Author Topic: What price safety  (Read 16510 times)

Offline John

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What price safety
« on: February 21, 2015, 02:21:14 PM »
Following an earlier thread I saw this, how do they get away with items like this.
Tee lights with no safety cup.
I also saw load of these a Winchester Xmas Fair.
https://www.etsy.com/uk/listing/70632799/tealight-candle-holder-reclaimed-wood?ref=favs_view_5&atr_uid=19324515
John
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Offline Les Symonds

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Re: What price safety
« Reply #1 on: February 21, 2015, 05:21:30 PM »
..... how do they get away with items like this....Tee lights with no safety cup.

John


....by a technical loop-hole, John. Trading standards offices throughout UK stipulate that there should be a non-flammable surface between the candle and the timber. The argument is, that the aluminium pot that the tea-light comes in, is non-flammable. However, we all know that using teal-lights without a proper holder is crazy. There have been too many cases to mention of house-fires caused by this sort of tea-light holder. Over time, the wood becomes extremely dry, even scorched, then one day it suddenly ignites. The least that we, as a responsible group of artisans can do, is to ensure that we all use liners.

Les
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Offline bodrighywood

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Re: What price safety
« Reply #2 on: February 21, 2015, 06:26:26 PM »
I have seen candle sticks charred where the so called fire retardant brass holder was a sleeve only with no bottom and also have had t lights where the aluminium cup has started to melt. A couple of times I have been indiscreet enough to comment to other woodturners at shows selling t light holders and candlesticks with nothing at all about the danger and got a few rather cross responses. Won't stop me though as it is both dangerous and brings the rest of us who do it properly into disrepute.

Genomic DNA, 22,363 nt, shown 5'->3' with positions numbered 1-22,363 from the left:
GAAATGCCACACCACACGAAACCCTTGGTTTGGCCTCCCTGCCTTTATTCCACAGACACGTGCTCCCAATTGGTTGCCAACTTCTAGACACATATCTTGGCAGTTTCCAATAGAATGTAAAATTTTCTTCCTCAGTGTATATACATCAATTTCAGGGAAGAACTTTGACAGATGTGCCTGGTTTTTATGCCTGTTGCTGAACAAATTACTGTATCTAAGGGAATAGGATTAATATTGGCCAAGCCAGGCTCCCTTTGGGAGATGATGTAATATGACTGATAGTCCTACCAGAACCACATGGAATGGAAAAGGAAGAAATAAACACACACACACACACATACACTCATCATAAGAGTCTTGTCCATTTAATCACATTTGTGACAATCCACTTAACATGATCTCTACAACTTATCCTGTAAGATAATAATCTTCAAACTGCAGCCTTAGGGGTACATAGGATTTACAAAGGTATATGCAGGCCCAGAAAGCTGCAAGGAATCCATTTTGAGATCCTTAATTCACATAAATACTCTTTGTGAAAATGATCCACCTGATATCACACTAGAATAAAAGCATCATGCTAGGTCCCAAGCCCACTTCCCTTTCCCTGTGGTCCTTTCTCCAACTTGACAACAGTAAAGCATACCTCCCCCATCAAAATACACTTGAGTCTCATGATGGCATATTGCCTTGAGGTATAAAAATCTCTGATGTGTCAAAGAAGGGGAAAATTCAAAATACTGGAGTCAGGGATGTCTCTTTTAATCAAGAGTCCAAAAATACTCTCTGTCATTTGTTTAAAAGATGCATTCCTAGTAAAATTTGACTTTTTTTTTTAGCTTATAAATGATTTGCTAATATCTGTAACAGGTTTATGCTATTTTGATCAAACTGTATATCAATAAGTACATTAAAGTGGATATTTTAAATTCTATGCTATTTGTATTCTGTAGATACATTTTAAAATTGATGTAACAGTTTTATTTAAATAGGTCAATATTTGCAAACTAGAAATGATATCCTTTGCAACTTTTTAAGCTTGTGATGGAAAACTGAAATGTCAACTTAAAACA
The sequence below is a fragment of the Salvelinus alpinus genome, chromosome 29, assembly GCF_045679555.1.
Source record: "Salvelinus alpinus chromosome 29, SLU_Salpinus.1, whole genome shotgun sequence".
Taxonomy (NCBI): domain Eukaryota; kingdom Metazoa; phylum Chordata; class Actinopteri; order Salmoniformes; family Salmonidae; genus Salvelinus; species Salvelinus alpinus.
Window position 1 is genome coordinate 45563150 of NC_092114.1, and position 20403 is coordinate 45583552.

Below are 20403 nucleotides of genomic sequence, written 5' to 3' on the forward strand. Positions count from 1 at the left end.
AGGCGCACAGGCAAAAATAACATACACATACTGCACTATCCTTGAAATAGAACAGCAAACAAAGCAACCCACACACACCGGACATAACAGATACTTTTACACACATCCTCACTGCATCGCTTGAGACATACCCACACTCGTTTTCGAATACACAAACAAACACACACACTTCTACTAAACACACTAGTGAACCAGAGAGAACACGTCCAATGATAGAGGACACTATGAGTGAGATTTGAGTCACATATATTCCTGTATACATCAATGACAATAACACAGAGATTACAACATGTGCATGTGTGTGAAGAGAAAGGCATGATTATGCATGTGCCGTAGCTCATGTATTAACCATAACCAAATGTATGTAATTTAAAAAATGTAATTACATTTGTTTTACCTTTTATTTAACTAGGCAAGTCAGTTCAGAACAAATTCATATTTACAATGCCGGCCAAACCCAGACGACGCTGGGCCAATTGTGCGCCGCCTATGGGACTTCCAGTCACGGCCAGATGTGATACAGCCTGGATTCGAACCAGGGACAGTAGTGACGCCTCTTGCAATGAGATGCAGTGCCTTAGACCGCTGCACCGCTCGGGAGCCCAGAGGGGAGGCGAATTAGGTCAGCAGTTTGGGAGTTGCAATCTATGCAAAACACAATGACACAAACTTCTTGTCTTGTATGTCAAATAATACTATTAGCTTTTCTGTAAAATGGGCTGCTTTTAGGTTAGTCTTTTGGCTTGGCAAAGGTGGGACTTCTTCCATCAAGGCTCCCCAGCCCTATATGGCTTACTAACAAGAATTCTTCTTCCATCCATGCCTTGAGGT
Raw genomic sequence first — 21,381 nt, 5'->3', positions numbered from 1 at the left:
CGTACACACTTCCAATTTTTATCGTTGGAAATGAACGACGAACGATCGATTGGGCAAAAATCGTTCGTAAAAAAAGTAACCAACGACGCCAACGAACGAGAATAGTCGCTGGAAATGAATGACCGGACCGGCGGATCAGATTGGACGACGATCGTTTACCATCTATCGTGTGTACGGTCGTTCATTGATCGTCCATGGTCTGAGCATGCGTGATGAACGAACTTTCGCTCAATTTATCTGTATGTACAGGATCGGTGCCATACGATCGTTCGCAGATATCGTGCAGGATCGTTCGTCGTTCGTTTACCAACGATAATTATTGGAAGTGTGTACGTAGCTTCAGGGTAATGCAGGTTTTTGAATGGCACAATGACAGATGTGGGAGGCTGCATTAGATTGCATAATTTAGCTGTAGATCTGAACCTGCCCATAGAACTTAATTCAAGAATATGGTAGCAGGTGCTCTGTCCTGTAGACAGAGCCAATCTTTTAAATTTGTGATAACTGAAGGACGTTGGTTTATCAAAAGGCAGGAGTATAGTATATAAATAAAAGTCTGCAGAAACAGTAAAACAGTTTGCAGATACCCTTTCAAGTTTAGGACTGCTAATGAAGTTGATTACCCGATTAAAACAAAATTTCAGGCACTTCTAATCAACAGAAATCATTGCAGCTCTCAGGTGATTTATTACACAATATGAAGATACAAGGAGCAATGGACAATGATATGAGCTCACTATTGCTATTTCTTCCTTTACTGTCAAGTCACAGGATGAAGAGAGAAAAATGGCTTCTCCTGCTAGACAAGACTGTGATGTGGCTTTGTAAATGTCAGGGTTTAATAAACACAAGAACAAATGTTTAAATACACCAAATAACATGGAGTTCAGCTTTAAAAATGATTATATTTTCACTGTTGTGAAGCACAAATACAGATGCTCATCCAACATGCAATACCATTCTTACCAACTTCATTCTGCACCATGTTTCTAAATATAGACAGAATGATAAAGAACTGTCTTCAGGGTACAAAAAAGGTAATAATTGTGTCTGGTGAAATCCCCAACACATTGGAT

pete
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Offline dr4g0nfly

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Re: What price safety
« Reply #3 on: February 21, 2015, 07:04:52 PM »
Frightening to see, but we see it all too often and worse.

I've also seen wooden wall sconces for sale with candles stood on them with no interfacing material, as 'for example' but we all know where examples lead...
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Offline TWiG

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Re: What price safety
« Reply #4 on: February 21, 2015, 07:16:08 PM »
I spoke to someone about this a while back about this situation ( selling antique candle sticks ) and they were assured they are covered by a general caveat of ... NEVER leave a flame unattended !!  I think if anything did happen this is what an insurer will use to negate any claim . and not blame  the seller / manufacturer of any such item  ..  Terry ..

Offline The Bowler Hatted Turner

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Re: What price safety
« Reply #5 on: February 21, 2015, 09:27:45 PM »
I too have heard what Twig said but don't rely on it. I think all we can do is ensure the stuff we sell is safe and eventually the customers will get the idea and stop buying from unscrupulous sellers.

Offline seventhdevil

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Re: What price safety
« Reply #6 on: February 21, 2015, 09:41:45 PM »
i don't sell (or even make these) tea light candle holders (aside from one pair i was asked to make years ago) but would be happy to sell them sort of as is if i was asked. not wanting to spit in the face of anyone who say otherwise but i fin it hard to believe that the base of a candle flame can set alight the wooden holder.

i will do an experiment and light a few in a holder with no protection and see what happens.

if no one hears from me again you know the result ;D

Offline GBF

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Re: What price safety
« Reply #7 on: February 21, 2015, 09:58:42 PM »
I use these they are as cheap as chips
http://www.ebay.co.uk/itm/Ikea-GLIMMA-Glass-Tea-Light-Holder-Party-Candle-Holders-Wedding-Tealight-/371245845673?pt=LH_DefaultDomain_3&var=640376649751&hash=item566ffa0ca9
In case the link does not work  Ebay Key words Ikea glass T light holders

Regards George
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Offline dr4g0nfly

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Re: What price safety
« Reply #8 on: February 21, 2015, 11:01:00 PM »